Source code or stand-alone version

Is there any point on road-map for providing the source or at least an off-the-cloud version of RunKit?


Hi egeozcan, I actually recently replied to this here on Hacker News:

The question actually remains and we are very open to suggestions: what exactly would you want from this project in a non-cloud version (given that many of the core features only seem to really make sense on the cloud).

Separately from this, we do plan on releasing many auxiliary components as open source soon (although I suspect not completely satisfying this request), and for example, Ross has worked on the time traveling stuff in a completely open source way on the Docker branch (which now supports the sort of time traveling we do completely natively).

Hi Francisco. Thank you for your answer. I understand that it’s hard, if
not impossible, to provide the same experience locally. Especially instant
access to the entire npm is understandably resource-heavy.

There are, however, two things which make a local version very important:

First and most importantly, sensitive code which can’t be uploaded to
servers not in a company’s control. That’s for example the case for some of
my projects. A closed source, paid version is also very fine for this use
case. I already pay for tools like linqpad to quickly test .NET code. This
would presumably allow me to use a private npm repo as well.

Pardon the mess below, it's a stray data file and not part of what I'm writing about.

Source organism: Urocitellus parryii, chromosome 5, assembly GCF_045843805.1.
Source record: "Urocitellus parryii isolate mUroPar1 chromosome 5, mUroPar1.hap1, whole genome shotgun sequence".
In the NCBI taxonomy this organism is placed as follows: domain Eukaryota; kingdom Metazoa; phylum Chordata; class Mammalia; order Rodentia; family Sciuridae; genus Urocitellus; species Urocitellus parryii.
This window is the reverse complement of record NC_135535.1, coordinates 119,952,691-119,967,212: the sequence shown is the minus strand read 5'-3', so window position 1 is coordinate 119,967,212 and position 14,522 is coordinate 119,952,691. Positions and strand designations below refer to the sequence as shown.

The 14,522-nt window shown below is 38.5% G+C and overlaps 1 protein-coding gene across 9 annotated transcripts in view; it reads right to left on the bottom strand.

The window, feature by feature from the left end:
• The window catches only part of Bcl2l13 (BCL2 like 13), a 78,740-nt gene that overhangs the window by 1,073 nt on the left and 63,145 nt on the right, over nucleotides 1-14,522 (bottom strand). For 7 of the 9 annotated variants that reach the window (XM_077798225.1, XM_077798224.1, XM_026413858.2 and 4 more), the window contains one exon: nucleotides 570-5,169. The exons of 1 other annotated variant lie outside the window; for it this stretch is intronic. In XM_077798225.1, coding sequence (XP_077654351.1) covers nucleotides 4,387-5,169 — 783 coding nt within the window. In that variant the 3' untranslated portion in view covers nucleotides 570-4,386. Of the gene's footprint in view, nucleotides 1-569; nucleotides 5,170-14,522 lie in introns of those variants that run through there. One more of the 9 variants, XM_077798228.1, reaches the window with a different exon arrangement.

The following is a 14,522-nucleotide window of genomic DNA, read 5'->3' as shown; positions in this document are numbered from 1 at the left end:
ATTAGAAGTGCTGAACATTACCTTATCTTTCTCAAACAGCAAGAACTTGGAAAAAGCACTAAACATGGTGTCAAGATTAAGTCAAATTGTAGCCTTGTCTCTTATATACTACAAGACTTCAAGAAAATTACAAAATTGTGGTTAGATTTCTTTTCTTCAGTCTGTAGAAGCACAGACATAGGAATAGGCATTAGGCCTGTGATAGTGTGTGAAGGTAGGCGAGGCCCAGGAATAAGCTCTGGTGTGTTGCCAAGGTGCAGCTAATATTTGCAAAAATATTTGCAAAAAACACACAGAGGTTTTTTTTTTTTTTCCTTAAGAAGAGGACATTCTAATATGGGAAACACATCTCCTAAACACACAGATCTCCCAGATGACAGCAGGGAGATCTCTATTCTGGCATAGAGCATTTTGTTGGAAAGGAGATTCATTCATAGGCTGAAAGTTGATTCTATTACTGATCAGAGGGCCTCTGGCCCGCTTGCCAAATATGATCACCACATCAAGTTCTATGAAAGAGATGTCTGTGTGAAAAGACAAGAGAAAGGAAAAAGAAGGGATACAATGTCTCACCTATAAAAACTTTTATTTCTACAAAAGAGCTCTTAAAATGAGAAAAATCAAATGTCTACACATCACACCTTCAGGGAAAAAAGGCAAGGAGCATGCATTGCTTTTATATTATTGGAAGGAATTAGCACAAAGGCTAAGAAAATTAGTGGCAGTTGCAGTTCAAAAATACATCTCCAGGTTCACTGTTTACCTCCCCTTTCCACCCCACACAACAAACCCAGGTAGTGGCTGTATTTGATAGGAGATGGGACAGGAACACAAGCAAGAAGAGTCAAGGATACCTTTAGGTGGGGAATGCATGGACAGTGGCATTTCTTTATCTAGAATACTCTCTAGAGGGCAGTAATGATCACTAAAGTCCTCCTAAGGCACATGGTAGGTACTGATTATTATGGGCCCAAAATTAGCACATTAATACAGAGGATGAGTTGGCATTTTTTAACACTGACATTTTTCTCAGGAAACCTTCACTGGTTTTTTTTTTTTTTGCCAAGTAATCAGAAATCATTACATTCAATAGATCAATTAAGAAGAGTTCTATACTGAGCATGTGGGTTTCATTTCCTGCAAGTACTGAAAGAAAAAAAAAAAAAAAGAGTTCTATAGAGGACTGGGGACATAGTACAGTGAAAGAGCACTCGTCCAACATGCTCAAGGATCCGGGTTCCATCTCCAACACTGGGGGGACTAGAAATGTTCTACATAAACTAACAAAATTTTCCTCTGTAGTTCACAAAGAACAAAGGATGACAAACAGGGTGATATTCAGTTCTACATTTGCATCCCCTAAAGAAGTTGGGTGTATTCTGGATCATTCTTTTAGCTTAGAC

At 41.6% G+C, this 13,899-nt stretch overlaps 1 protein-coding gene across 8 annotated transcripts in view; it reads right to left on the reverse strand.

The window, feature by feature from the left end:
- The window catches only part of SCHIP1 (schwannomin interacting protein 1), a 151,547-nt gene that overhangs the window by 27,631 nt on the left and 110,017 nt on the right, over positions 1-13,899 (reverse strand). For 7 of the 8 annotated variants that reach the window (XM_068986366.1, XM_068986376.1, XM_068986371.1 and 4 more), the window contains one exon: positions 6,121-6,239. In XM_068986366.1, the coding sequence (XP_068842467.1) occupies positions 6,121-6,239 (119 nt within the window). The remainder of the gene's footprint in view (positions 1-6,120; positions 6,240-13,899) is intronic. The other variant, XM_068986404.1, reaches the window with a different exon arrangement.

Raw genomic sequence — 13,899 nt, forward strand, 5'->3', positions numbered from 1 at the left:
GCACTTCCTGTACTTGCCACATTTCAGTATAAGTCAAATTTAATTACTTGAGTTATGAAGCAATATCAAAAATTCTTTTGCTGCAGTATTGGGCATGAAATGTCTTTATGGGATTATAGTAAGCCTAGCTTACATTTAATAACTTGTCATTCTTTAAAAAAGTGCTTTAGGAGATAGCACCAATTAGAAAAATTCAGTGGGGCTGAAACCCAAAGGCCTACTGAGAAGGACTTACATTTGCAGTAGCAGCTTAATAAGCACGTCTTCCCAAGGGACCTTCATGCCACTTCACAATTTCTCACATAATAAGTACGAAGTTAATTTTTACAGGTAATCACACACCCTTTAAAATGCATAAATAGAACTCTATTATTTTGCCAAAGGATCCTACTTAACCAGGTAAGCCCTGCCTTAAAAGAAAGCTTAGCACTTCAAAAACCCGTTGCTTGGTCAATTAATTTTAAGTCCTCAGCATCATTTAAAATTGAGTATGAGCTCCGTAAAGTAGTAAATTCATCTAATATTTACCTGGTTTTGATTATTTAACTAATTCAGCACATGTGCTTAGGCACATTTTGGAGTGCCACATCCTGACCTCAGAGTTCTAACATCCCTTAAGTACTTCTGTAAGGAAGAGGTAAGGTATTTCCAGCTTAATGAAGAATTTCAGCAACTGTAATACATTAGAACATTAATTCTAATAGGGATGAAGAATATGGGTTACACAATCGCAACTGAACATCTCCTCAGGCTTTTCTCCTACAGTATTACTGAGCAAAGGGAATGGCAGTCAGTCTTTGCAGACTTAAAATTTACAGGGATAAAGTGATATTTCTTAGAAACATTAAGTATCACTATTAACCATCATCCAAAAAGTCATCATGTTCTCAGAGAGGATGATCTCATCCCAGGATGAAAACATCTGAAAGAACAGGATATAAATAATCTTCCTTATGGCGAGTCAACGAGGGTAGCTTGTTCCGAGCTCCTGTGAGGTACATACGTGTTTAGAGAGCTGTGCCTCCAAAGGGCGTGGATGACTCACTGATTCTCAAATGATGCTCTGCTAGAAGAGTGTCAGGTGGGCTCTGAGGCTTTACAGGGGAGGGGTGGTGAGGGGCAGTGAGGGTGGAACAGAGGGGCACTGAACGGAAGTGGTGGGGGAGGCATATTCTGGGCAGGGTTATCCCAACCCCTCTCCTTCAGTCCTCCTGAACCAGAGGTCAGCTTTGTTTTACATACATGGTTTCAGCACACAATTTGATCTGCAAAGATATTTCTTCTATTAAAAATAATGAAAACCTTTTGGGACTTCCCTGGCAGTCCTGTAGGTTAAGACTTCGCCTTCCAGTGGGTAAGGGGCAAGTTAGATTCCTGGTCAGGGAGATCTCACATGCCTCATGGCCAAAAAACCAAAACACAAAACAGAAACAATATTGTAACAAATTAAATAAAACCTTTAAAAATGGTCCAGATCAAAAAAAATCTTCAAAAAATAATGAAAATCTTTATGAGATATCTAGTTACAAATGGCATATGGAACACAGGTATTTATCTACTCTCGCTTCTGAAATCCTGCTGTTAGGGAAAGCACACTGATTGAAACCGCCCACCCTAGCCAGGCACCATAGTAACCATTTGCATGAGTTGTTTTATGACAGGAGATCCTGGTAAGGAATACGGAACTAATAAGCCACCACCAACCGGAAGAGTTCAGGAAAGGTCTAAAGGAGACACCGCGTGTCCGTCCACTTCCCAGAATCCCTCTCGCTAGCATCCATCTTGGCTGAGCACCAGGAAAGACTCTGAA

Second thing is, I have to have some kind of assurance before I invest in a
tool. I sincerely hope that your great work keeps getting updated and used
at least for as long as node itself lives. However, companies change
direction all the time and at least a pledge to open source if it comes to
that would go a long way to satisfy many people who’d invest in your tool.

I’m willing to wait a few seconds for npm to download a module anytime I
require something new, if it means that I can keep using this great tool
for the foreseeable future.

17 Eyl 2016 03:05 tarihinde “Francisco” yazdı:

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All of the great things value props would work wonderfully in a private hosted scenario. I.E internal wiki’s that demonstrate private libraries for my engineering org, access to private npm packages, sandboxes for people to play around in our live machines environment would be wonderful!

I would love a playground with access to all of our private / internal npm libraries I use in my company. As an aside my engineering team uses graphql and graphql has a query visualizer thats hosted, so any engineer w/ credentials can practice queries against their hosted machine. It’s very very practical. Now image that style of practicality but being able to write javascript. That sandbox would be incredibly powerful.

I see the issue you raised about caching 2.5tb of npm packages to get that magic feel. Well if this was just a cache of our internal node app’s dependencies it would be much smaller and I could afford to loose some magic of instant packages. i.e. if we hosted this it could read our package.json file and walk the dependencies and cache everything. that’ll cover 99% of repos for an internal sandbox I would imagine. for everything else I wouldn’t mind sacrificing a degraded experience as I wait for the package to fetch / cache.

I would love to see a private hosted version of this and I wouldn’t mind paying for it either!

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Internal sandbox and demo!

Just send me the Bill!

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On-premise instance, private notebooks, those are features my company would pay for.

So, after 2 years, an on-premise version seems unlikely?